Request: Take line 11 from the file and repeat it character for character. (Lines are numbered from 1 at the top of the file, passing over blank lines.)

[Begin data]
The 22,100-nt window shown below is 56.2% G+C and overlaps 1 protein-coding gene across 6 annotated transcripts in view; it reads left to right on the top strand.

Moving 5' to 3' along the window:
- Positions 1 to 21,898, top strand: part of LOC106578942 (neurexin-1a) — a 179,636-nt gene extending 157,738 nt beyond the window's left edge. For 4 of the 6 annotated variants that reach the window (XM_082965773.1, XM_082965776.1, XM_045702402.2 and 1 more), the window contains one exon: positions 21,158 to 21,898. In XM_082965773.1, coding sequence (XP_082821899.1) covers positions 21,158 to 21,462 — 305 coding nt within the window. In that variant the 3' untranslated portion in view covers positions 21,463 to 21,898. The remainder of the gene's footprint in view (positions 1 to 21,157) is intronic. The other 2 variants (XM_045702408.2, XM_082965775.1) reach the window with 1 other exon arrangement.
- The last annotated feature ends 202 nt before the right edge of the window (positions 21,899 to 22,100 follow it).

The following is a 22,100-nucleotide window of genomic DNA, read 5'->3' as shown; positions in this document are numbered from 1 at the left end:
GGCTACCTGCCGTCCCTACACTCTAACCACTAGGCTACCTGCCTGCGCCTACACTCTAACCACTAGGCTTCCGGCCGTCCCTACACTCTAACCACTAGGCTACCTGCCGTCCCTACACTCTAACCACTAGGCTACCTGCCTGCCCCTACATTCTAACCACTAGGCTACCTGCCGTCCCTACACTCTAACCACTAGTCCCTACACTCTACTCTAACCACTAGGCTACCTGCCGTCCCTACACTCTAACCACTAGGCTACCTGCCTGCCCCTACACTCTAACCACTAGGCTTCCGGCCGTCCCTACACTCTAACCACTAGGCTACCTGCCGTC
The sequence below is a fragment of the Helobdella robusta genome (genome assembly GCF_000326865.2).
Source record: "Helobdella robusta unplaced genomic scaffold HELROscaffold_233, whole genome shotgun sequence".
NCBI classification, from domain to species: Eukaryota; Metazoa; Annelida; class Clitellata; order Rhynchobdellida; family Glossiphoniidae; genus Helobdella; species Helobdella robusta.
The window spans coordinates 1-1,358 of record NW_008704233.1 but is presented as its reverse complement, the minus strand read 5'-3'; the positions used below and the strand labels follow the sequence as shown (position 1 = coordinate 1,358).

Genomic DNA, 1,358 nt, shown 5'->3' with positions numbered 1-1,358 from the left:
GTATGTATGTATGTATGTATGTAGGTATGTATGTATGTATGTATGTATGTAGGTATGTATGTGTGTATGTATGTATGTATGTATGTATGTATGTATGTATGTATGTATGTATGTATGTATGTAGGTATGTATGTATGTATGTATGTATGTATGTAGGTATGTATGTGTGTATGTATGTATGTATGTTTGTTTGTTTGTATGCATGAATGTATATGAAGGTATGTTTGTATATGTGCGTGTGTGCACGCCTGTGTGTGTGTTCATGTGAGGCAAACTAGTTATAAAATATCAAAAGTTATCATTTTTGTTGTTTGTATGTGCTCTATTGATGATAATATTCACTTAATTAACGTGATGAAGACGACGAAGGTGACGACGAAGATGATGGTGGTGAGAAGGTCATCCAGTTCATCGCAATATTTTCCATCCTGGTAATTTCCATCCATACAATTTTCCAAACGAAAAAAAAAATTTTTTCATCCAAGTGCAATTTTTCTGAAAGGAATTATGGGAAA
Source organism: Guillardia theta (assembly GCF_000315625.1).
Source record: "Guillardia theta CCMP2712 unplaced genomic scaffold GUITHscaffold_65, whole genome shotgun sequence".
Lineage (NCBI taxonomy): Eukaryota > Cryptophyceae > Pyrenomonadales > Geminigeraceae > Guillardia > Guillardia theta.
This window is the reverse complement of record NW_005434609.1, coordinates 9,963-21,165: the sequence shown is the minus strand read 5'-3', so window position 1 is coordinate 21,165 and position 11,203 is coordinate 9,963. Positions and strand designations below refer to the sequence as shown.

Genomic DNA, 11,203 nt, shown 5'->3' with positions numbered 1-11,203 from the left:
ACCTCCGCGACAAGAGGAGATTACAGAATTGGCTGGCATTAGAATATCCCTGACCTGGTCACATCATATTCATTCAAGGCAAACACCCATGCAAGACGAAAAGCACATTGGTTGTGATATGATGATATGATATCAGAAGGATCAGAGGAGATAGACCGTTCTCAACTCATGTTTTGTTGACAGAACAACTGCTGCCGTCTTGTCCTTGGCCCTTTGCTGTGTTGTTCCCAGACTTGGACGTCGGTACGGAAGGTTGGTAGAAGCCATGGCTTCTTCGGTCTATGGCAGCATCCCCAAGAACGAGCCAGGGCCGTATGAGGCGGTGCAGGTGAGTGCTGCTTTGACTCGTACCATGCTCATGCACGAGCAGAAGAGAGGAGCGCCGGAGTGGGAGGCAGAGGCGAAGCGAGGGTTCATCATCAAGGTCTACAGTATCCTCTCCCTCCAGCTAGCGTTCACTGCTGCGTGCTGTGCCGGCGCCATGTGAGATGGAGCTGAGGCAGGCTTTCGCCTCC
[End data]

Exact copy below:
Genomic DNA, 1,358 nt, shown 5'->3' with positions numbered 1-1,358 from the left: